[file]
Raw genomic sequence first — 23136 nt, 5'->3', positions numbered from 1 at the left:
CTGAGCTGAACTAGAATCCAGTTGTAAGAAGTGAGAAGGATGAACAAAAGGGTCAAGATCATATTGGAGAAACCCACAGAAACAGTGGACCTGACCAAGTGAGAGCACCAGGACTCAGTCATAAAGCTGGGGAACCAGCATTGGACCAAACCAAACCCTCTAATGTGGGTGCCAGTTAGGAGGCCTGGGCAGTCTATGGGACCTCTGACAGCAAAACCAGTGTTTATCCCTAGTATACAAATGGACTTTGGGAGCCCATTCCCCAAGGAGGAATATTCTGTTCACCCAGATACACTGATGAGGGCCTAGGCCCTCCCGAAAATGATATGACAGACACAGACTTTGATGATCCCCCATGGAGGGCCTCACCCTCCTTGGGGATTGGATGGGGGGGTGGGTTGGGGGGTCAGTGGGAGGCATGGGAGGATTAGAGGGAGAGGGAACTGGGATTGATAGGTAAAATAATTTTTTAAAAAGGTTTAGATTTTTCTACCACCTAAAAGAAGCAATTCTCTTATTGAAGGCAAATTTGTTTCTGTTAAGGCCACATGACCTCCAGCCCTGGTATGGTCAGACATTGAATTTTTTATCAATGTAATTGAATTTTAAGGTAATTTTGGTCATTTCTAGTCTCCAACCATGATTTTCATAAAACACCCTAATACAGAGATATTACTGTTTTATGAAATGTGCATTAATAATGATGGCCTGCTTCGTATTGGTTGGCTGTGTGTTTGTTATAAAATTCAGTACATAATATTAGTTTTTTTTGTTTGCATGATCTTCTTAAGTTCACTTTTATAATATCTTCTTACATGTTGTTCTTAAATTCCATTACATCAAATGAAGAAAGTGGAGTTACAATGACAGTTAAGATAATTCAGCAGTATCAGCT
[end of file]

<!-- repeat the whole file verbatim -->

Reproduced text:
Raw genomic sequence first — 23136 nt, 5'->3', positions numbered from 1 at the left:
CTGAGCTGAACTAGAATCCAGTTGTAAGAAGTGAGAAGGATGAACAAAAGGGTCAAGATCATATTGGAGAAACCCACAGAAACAGTGGACCTGACCAAGTGAGAGCACCAGGACTCAGTCATAAAGCTGGGGAACCAGCATTGGACCAAACCAAACCCTCTAATGTGGGTGCCAGTTAGGAGGCCTGGGCAGTCTATGGGACCTCTGACAGCAAAACCAGTGTTTATCCCTAGTATACAAATGGACTTTGGGAGCCCATTCCCCAAGGAGGAATATTCTGTTCACCCAGATACACTGATGAGGGCCTAGGCCCTCCCGAAAATGATATGACAGACACAGACTTTGATGATCCCCCATGGAGGGCCTCACCCTCCTTGGGGATTGGATGGGGGGGTGGGTTGGGGGGTCAGTGGGAGGCATGGGAGGATTAGAGGGAGAGGGAACTGGGATTGATAGGTAAAATAATTTTTTAAAAAGGTTTAGATTTTTCTACCACCTAAAAGAAGCAATTCTCTTATTGAAGGCAAATTTGTTTCTGTTAAGGCCACATGACCTCCAGCCCTGGTATGGTCAGACATTGAATTTTTTATCAATGTAATTGAATTTTAAGGTAATTTTGGTCATTTCTAGTCTCCAACCATGATTTTCATAAAACACCCTAATACAGAGATATTACTGTTTTATGAAATGTGCATTAATAATGATGGCCTGCTTCGTATTGGTTGGCTGTGTGTTTGTTATAAAATTCAGTACATAATATTAGTTTTTTTTGTTTGCATGATCTTCTTAAGTTCACTTTTATAATATCTTCTTACATGTTGTTCTTAAATTCCATTACATCAAATGAAGAAAGTGGAGTTACAATGACAGTTAAGATAATTCAGCAGTATCAGCT